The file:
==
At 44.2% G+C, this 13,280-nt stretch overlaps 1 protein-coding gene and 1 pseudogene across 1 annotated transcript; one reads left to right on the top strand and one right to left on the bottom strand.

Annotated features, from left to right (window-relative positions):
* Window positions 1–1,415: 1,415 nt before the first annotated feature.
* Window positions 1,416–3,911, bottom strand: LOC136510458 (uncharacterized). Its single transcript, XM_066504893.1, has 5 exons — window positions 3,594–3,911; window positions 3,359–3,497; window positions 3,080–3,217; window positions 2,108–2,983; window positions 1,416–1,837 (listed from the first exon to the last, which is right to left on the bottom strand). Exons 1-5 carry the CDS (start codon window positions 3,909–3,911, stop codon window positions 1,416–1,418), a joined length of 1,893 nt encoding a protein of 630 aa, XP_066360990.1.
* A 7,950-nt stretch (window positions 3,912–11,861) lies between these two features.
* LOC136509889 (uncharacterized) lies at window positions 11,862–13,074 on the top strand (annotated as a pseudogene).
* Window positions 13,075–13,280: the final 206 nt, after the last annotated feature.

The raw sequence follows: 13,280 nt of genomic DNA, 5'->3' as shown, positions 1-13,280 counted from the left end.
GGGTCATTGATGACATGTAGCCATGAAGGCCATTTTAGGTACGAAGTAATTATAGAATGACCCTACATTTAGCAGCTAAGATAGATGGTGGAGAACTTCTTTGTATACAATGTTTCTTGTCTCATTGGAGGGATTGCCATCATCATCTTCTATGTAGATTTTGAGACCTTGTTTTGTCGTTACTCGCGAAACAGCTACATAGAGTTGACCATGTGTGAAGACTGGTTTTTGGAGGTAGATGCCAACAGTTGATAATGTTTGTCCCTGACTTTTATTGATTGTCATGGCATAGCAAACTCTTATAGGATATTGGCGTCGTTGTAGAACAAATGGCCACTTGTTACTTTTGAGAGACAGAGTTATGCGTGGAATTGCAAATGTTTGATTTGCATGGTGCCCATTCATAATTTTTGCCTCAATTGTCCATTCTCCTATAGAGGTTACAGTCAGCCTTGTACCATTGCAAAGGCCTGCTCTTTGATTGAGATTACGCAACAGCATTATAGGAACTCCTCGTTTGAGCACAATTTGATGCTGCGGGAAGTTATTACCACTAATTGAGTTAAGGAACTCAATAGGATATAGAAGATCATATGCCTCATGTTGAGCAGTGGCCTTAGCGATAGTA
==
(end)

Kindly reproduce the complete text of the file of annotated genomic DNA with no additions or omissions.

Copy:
At 44.2% G+C, this 13,280-nt stretch overlaps 1 protein-coding gene and 1 pseudogene across 1 annotated transcript; one reads left to right on the top strand and one right to left on the bottom strand.

Annotated features, from left to right (window-relative positions):
* Window positions 1–1,415: 1,415 nt before the first annotated feature.
* Window positions 1,416–3,911, bottom strand: LOC136510458 (uncharacterized). Its single transcript, XM_066504893.1, has 5 exons — window positions 3,594–3,911; window positions 3,359–3,497; window positions 3,080–3,217; window positions 2,108–2,983; window positions 1,416–1,837 (listed from the first exon to the last, which is right to left on the bottom strand). Exons 1-5 carry the CDS (start codon window positions 3,909–3,911, stop codon window positions 1,416–1,418), a joined length of 1,893 nt encoding a protein of 630 aa, XP_066360990.1.
* A 7,950-nt stretch (window positions 3,912–11,861) lies between these two features.
* LOC136509889 (uncharacterized) lies at window positions 11,862–13,074 on the top strand (annotated as a pseudogene).
* Window positions 13,075–13,280: the final 206 nt, after the last annotated feature.

The raw sequence follows: 13,280 nt of genomic DNA, 5'->3' as shown, positions 1-13,280 counted from the left end.
GGGTCATTGATGACATGTAGCCATGAAGGCCATTTTAGGTACGAAGTAATTATAGAATGACCCTACATTTAGCAGCTAAGATAGATGGTGGAGAACTTCTTTGTATACAATGTTTCTTGTCTCATTGGAGGGATTGCCATCATCATCTTCTATGTAGATTTTGAGACCTTGTTTTGTCGTTACTCGCGAAACAGCTACATAGAGTTGACCATGTGTGAAGACTGGTTTTTGGAGGTAGATGCCAACAGTTGATAATGTTTGTCCCTGACTTTTATTGATTGTCATGGCATAGCAAACTCTTATAGGATATTGGCGTCGTTGTAGAACAAATGGCCACTTGTTACTTTTGAGAGACAGAGTTATGCGTGGAATTGCAAATGTTTGATTTGCATGGTGCCCATTCATAATTTTTGCCTCAATTGTCCATTCTCCTATAGAGGTTACAGTCAGCCTTGTACCATTGCAAAGGCCTGCTCTTTGATTGAGATTACGCAACAGCATTATAGGAACTCCTCGTTTGAGCACAATTTGATGCTGCGGGAAGTTATTACCACTAATTGAGTTAAGGAACTCAATAGGATATAGAAGATCATATGCCTCATGTTGAGCAGTGGCCTTAGCGATAGTA